Late last year, the IoNiZeR set Infused Fear made a strong impression with its orchestral samples, its lush beats, and its artisinal dread. It was, in effect, a spy-flick score in search of a deserving spy flick. IoNiZeR characterized that collection, which had seven tracks, as an EP, but refers to his new New Global Disorder, with nine, one of them a remix, as an LP. Either way, the jump from Fear to Disorder, as it were, is an impressive one — in part because despite the continuity of surveillance-chic beats and string-section moodiness, it’s less easily pigeonholed as a would-be thriller score, and in part because those beats and strings are, while still strong, less prevalent.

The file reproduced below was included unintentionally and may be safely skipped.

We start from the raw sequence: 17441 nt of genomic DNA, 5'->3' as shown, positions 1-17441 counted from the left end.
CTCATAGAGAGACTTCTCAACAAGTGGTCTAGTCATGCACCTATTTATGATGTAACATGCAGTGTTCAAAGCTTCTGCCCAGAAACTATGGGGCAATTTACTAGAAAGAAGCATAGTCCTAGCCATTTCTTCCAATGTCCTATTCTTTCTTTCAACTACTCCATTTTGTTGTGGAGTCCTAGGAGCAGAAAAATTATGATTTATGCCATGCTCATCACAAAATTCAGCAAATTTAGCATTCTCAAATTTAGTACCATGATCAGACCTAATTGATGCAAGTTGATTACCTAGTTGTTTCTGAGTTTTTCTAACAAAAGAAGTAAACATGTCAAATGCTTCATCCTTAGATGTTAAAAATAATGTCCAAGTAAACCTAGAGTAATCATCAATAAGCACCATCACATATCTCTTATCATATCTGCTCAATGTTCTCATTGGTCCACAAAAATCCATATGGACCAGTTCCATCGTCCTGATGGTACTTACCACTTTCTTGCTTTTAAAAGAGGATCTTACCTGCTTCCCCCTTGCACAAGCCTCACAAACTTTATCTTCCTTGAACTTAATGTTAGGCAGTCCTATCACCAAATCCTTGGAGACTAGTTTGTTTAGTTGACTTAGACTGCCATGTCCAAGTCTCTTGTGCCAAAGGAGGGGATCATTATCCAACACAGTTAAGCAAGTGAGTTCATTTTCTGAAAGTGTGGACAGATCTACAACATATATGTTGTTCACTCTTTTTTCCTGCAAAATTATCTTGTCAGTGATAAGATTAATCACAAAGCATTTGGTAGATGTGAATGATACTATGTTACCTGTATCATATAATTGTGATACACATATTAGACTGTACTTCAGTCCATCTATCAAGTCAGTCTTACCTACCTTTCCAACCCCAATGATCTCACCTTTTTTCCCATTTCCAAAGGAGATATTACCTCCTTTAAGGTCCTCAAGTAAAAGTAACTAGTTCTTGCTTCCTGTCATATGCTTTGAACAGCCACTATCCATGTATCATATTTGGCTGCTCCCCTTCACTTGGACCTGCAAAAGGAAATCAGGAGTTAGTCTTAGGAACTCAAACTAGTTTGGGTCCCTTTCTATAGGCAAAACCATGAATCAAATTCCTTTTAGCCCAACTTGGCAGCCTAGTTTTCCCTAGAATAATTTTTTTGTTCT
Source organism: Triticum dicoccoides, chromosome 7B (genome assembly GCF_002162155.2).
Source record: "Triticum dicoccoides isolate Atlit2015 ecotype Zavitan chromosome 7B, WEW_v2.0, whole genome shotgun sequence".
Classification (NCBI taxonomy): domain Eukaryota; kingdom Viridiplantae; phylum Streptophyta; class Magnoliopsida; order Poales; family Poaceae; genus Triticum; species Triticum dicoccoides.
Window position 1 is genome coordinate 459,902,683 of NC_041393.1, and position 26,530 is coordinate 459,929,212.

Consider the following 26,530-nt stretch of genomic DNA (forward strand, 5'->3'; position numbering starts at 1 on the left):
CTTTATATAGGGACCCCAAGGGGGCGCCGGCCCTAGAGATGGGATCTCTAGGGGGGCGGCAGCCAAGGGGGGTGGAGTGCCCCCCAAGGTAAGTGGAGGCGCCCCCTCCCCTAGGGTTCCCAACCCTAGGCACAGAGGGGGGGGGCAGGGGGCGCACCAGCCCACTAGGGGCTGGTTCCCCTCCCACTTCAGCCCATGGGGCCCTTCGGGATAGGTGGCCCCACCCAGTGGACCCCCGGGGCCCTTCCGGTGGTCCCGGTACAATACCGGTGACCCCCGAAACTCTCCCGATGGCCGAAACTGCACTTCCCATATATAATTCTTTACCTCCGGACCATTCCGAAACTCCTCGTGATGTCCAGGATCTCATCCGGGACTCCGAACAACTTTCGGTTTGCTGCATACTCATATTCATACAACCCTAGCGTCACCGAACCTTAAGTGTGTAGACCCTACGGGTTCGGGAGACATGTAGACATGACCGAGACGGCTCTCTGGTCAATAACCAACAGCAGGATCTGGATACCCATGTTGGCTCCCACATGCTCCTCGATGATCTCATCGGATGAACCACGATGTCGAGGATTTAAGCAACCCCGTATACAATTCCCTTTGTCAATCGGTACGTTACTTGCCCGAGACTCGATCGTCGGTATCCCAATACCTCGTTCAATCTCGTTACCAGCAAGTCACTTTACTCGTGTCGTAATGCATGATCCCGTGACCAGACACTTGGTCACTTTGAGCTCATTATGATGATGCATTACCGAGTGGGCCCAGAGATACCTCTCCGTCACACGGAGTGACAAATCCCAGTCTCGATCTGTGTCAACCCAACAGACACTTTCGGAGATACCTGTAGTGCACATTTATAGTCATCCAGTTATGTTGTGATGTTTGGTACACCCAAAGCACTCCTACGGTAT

The latter point is a roundabout way of saying that the transition brings to mind one that Amon Tobin accomplished early in his catalog, when, having perfected the danceable broken beat, he ventured off the drum’n’bass reservation and dove deep into the matters of nuance that respected and rewarded his listeners’ patience. Not that New Global Disorder has gone fully into the realm of the contemporary classical or the avant-electronic. The title cut, for example, sounds like it could serve as the opening credits for a Tom Clancy video game (something Tobin himself has done), but then there’s the hazy murk of “Nothingness,” in which whisps of tension play against echoed strings and various types of subtle percussion (MP3), and “Question Everything,” which not only slows things down further (MP3), but whose title could serve as the ruling dictum for the general sense of investigation that IoNiZeR brings to the whole outing.